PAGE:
Marketing Idea No. 151 – A Branded Doll and the Doll culture

While Barbie doll is a cultural icon that stands the test of time, its also a testament of a foregone marketing opportunity on our part.  

If any country in the world that needs to be known for its doll-culture it should be us. The females of the society are born and brought up with the 1 feet tall playmates by their side. Not only that, the rituals of one doll getting married to another one is also our unique invention, and a socializing tool that kids use.   

Considering these facts, its baffling to see not a single iconic doll or branded dolls in the country.  In the west, Barbie is not only a plaything but a role model for young girls. That’s why as the Barbies of yesteryears showed tendency of getting all dressed up as the only source of amusement and aspiration, after women starting to join workforce, we see barbies also showing unity in that process. Now we see the Doctor Barbie, the Model Barbie, the Lifeguard Barbie and many many more. In this way Barbie not only stayed relevant to girls of all decades, but also stayed as a pop-culture icon that projects the aspirations of the fairer sex in the patriarchal society.  

Remember the success of Meena? Why cant that be replicated on a more commercial space? The dolls of our country is beautiful, but found scattered in all market places. So its not a question of product. It’s a question of creating a unique doll brand, sort out the distribution and create an aspirational and amusing doll culture that will not only earn profits but also help in the ongoing female liberation movement. Who will take that initiative?

Marketing Idea No. 150 – How Political Marketing Can Learn from Consumer Marketing

Written by John Quelch 

For all the coverage of the Presidential primaries, only half of eligible voters will likely cast ballots in November. While 20% of U.S. adults are political junkies, the rest can’t spare the time, don’t think their vote will matter, see no important differences among the candidates, or are turned off by the electoral process and candidates’ campaign tactics. They are the “vanishing voters” of U.S. politics.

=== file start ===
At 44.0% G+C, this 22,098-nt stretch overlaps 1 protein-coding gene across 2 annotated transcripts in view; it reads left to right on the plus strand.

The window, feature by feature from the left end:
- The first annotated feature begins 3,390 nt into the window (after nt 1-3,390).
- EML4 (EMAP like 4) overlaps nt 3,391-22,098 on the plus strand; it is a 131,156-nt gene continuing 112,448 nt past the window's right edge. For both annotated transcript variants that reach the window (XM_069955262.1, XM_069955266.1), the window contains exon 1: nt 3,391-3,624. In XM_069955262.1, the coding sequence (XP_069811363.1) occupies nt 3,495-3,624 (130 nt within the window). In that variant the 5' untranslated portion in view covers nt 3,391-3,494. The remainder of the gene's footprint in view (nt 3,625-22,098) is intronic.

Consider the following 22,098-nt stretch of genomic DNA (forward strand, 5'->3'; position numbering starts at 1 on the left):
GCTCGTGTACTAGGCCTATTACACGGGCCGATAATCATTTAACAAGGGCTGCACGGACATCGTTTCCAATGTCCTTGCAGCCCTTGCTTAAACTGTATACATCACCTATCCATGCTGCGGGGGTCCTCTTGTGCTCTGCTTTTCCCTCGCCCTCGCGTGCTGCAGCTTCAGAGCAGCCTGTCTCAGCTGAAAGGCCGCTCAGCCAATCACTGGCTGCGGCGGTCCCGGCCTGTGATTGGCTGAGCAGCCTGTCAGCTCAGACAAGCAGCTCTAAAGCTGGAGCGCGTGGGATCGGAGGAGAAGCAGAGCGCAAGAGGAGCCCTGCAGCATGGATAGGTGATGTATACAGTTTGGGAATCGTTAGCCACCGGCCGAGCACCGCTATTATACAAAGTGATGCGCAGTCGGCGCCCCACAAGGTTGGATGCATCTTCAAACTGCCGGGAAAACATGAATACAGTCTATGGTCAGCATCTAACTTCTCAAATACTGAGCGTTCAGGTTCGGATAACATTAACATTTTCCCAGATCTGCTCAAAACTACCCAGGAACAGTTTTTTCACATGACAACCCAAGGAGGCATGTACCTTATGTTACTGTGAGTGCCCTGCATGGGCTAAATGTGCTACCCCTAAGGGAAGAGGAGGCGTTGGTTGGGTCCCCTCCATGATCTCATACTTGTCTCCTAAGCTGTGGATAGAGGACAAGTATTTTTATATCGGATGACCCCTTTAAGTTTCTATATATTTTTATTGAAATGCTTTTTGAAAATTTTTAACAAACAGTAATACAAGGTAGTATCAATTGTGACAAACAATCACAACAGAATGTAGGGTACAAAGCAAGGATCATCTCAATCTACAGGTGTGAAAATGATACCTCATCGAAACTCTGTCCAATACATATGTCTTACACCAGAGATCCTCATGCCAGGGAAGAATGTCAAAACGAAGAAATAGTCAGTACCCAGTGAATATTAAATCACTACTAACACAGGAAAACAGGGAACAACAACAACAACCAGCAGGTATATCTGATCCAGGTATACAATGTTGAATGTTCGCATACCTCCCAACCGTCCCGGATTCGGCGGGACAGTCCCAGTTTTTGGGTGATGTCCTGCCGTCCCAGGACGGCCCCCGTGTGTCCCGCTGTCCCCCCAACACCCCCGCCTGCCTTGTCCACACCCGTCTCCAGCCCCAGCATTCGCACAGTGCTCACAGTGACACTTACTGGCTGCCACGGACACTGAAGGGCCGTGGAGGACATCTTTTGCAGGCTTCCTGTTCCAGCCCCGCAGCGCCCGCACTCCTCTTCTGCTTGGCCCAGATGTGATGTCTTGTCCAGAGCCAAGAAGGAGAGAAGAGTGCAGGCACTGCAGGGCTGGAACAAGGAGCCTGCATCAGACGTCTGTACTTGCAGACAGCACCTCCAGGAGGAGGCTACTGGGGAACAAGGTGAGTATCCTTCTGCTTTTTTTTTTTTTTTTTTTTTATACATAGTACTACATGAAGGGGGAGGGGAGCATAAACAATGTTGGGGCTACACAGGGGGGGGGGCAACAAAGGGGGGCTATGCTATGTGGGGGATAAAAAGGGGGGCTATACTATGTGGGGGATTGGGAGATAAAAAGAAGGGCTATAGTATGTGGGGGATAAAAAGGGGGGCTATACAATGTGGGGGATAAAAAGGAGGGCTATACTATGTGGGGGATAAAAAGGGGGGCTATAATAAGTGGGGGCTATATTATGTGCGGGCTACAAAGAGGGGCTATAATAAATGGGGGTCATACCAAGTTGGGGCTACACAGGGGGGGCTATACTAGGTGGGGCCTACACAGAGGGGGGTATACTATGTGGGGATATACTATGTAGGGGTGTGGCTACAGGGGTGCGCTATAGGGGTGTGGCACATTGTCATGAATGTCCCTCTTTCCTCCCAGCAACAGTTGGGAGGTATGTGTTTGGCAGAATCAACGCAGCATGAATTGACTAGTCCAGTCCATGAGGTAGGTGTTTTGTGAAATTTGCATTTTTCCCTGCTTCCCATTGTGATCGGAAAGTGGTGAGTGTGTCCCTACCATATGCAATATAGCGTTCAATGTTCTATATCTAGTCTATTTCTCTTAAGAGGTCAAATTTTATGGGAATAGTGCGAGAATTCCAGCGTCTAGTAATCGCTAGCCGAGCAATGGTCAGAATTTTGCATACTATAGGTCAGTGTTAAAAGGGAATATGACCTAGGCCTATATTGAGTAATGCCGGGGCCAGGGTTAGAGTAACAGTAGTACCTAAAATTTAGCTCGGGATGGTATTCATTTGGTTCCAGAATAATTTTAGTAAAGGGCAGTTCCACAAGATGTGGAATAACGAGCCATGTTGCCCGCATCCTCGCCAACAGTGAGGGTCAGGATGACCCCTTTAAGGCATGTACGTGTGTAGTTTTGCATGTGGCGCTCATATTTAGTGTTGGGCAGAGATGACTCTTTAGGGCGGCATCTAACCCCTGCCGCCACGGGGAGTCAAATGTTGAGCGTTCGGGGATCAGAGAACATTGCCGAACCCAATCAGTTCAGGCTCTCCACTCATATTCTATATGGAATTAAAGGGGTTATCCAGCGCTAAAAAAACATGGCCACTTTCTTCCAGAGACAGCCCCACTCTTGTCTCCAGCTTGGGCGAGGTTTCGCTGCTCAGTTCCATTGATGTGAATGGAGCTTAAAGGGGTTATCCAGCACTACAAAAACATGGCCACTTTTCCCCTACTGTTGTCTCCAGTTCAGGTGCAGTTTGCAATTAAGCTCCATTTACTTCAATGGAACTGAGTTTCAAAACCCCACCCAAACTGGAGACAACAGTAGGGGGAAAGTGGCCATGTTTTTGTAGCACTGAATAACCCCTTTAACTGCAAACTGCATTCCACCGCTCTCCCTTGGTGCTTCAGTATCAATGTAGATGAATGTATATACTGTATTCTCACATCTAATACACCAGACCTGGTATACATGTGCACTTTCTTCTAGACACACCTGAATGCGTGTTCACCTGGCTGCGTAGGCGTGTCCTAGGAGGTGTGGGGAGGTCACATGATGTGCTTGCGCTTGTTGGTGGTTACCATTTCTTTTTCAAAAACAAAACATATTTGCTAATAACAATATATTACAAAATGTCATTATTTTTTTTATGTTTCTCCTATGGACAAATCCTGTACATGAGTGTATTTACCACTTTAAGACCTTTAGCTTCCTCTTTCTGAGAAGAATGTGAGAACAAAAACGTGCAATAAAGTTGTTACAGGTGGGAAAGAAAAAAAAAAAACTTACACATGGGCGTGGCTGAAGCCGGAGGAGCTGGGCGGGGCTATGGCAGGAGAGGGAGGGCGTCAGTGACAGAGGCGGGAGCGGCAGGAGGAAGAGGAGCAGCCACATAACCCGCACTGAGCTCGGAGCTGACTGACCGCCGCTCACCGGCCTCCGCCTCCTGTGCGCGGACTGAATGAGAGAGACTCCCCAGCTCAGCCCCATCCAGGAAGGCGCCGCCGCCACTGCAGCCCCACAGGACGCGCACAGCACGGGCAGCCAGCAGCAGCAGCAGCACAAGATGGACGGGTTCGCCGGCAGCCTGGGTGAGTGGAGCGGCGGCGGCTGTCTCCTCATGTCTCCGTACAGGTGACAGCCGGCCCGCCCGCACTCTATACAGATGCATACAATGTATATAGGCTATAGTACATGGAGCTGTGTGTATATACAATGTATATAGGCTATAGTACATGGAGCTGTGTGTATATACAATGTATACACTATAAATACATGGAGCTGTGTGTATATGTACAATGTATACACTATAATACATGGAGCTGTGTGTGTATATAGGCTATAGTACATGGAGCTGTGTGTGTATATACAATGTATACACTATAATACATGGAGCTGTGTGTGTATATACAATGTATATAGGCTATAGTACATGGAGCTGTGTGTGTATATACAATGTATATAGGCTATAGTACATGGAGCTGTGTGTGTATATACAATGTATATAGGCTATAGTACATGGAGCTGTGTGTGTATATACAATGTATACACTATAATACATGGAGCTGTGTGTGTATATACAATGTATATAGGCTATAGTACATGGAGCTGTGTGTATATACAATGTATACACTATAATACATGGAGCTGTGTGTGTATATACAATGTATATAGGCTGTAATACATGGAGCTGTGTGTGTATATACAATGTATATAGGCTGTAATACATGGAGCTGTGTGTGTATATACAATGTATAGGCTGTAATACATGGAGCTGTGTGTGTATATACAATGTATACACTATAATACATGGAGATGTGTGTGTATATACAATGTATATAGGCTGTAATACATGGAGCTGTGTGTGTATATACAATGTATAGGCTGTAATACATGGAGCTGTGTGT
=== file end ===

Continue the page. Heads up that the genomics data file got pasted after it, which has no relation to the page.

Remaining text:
There are five structural reasons why this is the case.

First, in U.S. general elections, voters usually see only two viable candidates on the ballot. That’s one reason turnout is low. In any other product category, there are many more choices. As a result, consumer interest – and consumption – is higher.

Second, in representative democracies, the consumer has to live with the majority decision. That also dampens enthusiasm. Not so in commerce. You can buy or own whichever brand, or suite of brands, you wish.

Third, in U.S. politics, citizens vote on a specified date once every two, four or six years. Maybe they have to register in advance, wait in line at the polling station, and use an out-of-date polling machine to do so. The commercial marketplace is much more convenient. Consumers can cast their votes at millions of points-of-purchase every day.

Fourth, some politicians understand that Branding 101 requires the development of a distinctive, appealing message, delivered consistently over time. But politicians can’t win by targeting a single niche segment. They have to win a majority on election day, and doing so often means parsing words, trying to have it both ways, and allegedly flip-flopping on issues. In addition, the winner-takes-all system often leads candidates to desperate tactics such as negative advertising to tear down their opponents rather than promoting their own virtues. Citizens can be forgiven for being cynical.

A final reason for consumer indifference to politics may be the effectiveness of commercial marketing. Most consumers have stronger relationships with brands like Starbucks (the “third place” after home and work) than with their elected representatives or the umbrella political brands, Democrat or Republican.

Yet there are reasons for hope. Citizen interest in this year’s primaries is high because there is no obvious winner and genuinely different candidates are competing on both sides. The Internet has greatly increased the opportunity for non-establishment, underfunded candidates to develop viable grass-roots campaigns. Voter questions and candidate answers in town meetings are now the standard. In other words, this year’s election process so far seems more open and democratic than ever.